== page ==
Walter E. Long Reservoir 2018 Survey Report media download(PDF 1003.6 KB)

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Walter E. Long Reservoir - 2018 Survey Report

Prepared by Mukhtar Farooqi and Marcos J. De Jesus
Inland Fisheries Division - San Marcos-Austin District

This is the authors' summary from a 38-page report. For a copy of the complete report, use the download link in the sidebar.

Fish populations in Walter E. Long Reservoir were surveyed in 2018 using electrofishing and in 2019 using gill netting. Anglers were surveyed from September 2018 through November 2018, and March 2019 through May 2019 with a creel survey. Historical data are presented with the 2018-2019 data for comparison. This report summarizes the results of the surveys and contains a management plan for the reservoir based on those findings.

Reservoir Description

Walter E. Long Reservoir is a 1,269-acre constant-level impoundment of Decker Creek, a tributary of the Colorado River, and is located east of Austin, Travis County, Texas. The dam was constructed in 1967 for supplying water to a power plant operated by the City of Austin. The reservoir is eutrophic, has a drainage area of 9.3 square miles, a shoreline length of 16 miles, and a shoreline development index of 3.3. The reservoir lies within the blackland prairies ecological region. Habitat features consisted of standing timber, rocks, native submerged aquatic plants, and hydrilla.

Management History

Important sport fish included Largemouth Bass, Hybrid Striped Bass (Palmetto Bass and Sunshine Bass), and Channel Catfish. Palmetto Bass were stocked from 2007-2010 at a reduced rate of 5/acre to evaluate density-dependent growth and condition of the predatory fish population. Sunshine Bass were first stocked in 2014 in addition to Palmetto Bass, and separately in 2015. Largemouth Bass have been managed since 1993 with a 14- to 21-inch slot-length limit. An analysis of that length limit change suggested it had been successful in increasing density and angler catch rate of bass greater than 14 inches in length. However, anglers did not harvest enough sub-slot fish which we believed would increase growth rates. Florida Largemouth Bass were last stocked in 1995. Aquatic vegetation habitat surveys have been conducted annually to monitor invasive species and evaluate angler access conditions.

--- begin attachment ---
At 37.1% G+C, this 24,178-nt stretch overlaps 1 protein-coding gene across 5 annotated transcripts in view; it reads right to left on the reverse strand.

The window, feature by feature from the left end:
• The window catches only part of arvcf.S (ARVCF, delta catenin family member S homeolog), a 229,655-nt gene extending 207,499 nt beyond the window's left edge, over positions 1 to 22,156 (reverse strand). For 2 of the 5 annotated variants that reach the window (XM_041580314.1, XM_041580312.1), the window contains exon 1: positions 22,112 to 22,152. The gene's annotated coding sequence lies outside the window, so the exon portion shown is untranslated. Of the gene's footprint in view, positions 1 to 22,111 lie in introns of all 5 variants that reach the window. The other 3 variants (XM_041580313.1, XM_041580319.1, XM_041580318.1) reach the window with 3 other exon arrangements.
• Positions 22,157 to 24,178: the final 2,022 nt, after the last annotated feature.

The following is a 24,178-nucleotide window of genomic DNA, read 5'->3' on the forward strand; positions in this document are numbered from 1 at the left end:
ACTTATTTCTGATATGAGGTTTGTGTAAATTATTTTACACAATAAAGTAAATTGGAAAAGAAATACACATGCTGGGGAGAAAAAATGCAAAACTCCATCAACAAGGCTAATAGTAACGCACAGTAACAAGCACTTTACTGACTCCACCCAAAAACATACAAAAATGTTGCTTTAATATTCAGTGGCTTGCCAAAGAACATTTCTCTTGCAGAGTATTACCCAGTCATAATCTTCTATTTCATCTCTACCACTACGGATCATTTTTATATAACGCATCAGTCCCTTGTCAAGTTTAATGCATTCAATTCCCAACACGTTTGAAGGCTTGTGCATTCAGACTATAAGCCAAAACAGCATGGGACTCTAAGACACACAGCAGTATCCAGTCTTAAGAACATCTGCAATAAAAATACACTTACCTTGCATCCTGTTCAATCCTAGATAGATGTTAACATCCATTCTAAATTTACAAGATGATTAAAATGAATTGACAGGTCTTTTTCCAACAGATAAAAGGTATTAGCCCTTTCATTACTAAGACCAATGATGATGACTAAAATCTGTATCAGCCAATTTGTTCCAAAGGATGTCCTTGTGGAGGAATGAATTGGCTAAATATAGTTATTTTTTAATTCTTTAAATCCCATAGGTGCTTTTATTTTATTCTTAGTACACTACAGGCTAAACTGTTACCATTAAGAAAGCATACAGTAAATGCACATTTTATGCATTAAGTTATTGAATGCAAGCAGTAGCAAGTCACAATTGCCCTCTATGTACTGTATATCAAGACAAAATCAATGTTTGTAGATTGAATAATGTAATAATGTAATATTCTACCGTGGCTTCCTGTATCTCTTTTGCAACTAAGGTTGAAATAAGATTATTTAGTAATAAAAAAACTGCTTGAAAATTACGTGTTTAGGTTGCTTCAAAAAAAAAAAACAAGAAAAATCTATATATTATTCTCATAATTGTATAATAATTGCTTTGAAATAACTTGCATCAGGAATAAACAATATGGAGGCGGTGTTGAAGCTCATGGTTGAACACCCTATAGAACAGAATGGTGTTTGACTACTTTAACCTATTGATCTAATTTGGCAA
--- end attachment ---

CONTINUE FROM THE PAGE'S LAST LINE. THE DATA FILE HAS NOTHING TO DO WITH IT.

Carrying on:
Fish Community

Management Strategies

Continue stocking Hybrid Striped Bass at 5 fish/acre for Palmetto Bass fingerlings and/or an equivalent rate for Sunshine Bass fry. Promote the excellent Channel Catfish fishery. Inform the public about the negative impacts of aquatic invasive species. Continue monitoring for Smallmouth Buffalo and determine age and growth characteristics. Conduct additional electrofishing and gill netting surveys in 2020-2021, and general monitoring surveys with gill nets and electrofishing surveys and an access survey in 2022-2023. Aquatic vegetation surveys should be conducted annually to monitor invasive species.

Sport Fish Restoration Logo

Performance Report as required by Federal Aid in Sport Fish Restoration Act Texas Federal Aid Project F-221-M-5 Inland Fisheries Division Monitoring and Management Program